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Canadian Man Drives Stranded American Family 1,000 Miles to Alaska

Though most modern-day women generally don’t like to think of themselves as damsels in distress, when fate lands them in peril, sometimes the only thing to do is call for a knight in shining armor to come to the rescue. For one American woman, that knight turned out to be a Canadian ranger.

Gary Bath

Lynn Marchessault was behind the wheel of a pickup towing a large trailer as she and her two children headed to Alaska to join her husband at the military base where he currently serves.

Although Marchessault is former military and used to tough situations, even after upgrading to studded snow tires, the Southerner wasn’t prepared for the snowy conditions that gradually worsened the further north they traveled.

Rather than risk harm to her children or herself, Marchessault decided to pull off the road and bivouac at a highway lodge that had been set up to house temporary workers. Her husband, stranded due to COVID-19 protocols, was unable to come to their assistance, so Marchessault sent an online plea for help.

The message was spotted by the watchful eyes of Gary Bath, who lives with his wife, Selena, in Fort St. John, British Columbia. Though the trek was close to 1,700 kilometers (roughly 1,056 miles), he was determined to see this woman he’d never met and her kids to their destination.

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“I didn’t care how far it was, I just knew they needed help and they had a few short days to hit the border before they were going to get in trouble,” Bath told CBC News.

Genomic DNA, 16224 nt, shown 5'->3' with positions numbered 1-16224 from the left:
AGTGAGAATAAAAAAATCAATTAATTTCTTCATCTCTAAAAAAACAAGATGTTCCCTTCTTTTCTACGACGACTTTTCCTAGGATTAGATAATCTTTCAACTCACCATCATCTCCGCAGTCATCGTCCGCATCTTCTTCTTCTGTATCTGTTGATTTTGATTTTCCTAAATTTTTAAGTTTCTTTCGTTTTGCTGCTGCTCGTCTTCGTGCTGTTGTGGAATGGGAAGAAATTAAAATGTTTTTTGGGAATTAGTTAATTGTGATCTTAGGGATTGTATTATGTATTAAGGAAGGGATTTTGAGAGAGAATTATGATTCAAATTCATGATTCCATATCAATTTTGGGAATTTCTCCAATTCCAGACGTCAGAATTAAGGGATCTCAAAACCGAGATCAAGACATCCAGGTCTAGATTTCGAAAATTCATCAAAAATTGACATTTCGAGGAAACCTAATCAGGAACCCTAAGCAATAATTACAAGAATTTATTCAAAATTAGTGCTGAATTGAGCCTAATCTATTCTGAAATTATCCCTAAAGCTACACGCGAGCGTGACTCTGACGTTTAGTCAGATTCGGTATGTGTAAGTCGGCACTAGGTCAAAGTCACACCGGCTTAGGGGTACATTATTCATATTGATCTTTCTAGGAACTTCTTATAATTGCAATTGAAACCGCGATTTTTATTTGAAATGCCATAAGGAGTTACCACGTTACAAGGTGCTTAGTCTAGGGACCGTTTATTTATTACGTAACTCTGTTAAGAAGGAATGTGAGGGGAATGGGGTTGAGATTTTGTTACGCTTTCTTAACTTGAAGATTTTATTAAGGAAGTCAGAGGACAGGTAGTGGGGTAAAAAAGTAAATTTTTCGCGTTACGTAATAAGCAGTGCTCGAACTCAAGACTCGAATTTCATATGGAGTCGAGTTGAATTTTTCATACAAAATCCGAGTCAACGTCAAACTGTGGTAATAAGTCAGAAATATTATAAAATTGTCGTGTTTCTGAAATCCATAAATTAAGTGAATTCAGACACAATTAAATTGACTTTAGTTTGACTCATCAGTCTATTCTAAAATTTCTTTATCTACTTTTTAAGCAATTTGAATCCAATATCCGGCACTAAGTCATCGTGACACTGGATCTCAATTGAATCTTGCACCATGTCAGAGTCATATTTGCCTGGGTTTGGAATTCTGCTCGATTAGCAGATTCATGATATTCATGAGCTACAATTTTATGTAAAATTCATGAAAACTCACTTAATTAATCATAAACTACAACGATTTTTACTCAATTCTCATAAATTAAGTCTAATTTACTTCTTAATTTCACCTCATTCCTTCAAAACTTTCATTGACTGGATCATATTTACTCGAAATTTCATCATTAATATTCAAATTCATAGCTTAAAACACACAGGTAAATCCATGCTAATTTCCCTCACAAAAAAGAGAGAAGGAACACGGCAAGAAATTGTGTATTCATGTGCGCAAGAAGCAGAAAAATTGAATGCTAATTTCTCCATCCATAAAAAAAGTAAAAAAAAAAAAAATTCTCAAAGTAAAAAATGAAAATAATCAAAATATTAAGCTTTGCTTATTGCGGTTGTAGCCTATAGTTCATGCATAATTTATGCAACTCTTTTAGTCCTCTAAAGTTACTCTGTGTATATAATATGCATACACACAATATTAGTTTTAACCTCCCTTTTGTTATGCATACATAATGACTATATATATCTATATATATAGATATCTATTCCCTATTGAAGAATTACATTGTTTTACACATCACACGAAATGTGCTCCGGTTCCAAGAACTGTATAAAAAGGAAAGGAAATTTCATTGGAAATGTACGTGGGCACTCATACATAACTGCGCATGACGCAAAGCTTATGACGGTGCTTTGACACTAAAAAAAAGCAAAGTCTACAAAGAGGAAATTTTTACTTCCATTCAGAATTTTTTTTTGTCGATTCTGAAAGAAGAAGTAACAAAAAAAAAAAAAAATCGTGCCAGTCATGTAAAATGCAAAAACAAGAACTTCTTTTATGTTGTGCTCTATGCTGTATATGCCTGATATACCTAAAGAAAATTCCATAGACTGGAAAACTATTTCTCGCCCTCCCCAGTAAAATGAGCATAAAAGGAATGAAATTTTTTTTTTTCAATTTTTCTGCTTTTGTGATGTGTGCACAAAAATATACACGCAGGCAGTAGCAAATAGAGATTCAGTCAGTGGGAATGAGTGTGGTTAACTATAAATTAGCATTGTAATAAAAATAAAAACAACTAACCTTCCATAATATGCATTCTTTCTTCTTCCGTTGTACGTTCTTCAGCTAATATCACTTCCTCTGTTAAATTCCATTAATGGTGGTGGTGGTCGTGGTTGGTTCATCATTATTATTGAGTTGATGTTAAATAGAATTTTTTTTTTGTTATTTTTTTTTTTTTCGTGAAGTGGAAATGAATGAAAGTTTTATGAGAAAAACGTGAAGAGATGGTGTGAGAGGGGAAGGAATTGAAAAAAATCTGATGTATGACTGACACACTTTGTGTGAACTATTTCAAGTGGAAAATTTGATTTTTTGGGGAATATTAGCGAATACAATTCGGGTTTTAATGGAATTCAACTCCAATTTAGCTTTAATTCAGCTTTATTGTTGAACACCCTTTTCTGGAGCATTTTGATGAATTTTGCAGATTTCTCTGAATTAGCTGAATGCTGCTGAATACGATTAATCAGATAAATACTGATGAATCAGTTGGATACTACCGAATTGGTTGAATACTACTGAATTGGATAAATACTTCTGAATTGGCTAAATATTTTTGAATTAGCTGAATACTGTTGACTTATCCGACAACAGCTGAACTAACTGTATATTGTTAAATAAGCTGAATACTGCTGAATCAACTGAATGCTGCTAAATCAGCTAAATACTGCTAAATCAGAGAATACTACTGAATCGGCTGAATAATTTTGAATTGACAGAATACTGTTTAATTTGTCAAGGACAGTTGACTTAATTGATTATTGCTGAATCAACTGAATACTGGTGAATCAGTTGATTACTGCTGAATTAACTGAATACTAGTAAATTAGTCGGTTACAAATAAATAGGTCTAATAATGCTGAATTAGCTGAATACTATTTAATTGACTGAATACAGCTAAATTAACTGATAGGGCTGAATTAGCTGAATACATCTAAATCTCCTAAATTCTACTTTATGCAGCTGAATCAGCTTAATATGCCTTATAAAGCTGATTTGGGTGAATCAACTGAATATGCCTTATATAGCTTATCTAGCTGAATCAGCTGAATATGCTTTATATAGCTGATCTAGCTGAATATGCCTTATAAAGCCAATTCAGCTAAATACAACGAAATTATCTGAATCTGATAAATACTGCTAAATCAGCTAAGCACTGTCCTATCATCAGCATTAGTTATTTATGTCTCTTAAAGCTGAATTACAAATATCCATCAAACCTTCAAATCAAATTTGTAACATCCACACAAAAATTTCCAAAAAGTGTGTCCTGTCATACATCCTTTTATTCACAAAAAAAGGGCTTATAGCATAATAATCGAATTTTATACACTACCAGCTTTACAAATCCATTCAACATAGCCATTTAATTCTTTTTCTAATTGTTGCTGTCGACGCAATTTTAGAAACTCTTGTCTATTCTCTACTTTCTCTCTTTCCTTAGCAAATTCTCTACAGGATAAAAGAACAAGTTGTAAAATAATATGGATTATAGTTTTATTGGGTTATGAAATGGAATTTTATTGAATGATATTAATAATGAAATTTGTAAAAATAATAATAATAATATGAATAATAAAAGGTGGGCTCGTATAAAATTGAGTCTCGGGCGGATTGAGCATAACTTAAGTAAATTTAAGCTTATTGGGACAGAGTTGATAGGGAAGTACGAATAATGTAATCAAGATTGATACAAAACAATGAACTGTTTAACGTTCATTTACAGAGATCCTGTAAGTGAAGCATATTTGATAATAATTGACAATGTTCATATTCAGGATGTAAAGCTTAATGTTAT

In addition to the stressful driving conditions, as a ranger, Bath knew Americans are only allowed a certain grace period to reach Alaska from the lower 48 states.

Bath and his wife, their car loaded with provisions, met up with Marchessault and her family at the inn. Entrusting them to Bath’s care, Selena drove home, leaving Bath behind to perform his knight in shining armor chauffeuring duties.

With Bath as pilot, the rest of the trip was uneventful. Everyone in the car observed COVID-19 precautions and the group reached their destination at the Alaskan border near Beaver Creek in the Yukon in good spirits.

His charges safely delivered, Bath now faced the daunting undertaking of making the return trip, but he needn’t have worried. News of his good deed had quickly spread.

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Thanks to word of mouth among his fellow rangers, combined with generous public contributions for his airfare to complete the final leg of his journey, Bath made it home in good time.

Bath says as happy as he was to help out, he was also touched by the generosity of others who pitched in along the way.

Marchessault was full of praise for the man who’d saved the day—and for his wife as well. “We are forever grateful to Gary and I’m thankful to his wife for bringing him up and loaning him out,” she said.

It seems that Marchessault and Selena Bath really hit it off, and are hoping to renew the friendship when the family heads back south.

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And if that’s not a heartwarming ending for a story that started on a snowy winter day, we don’t know what is.

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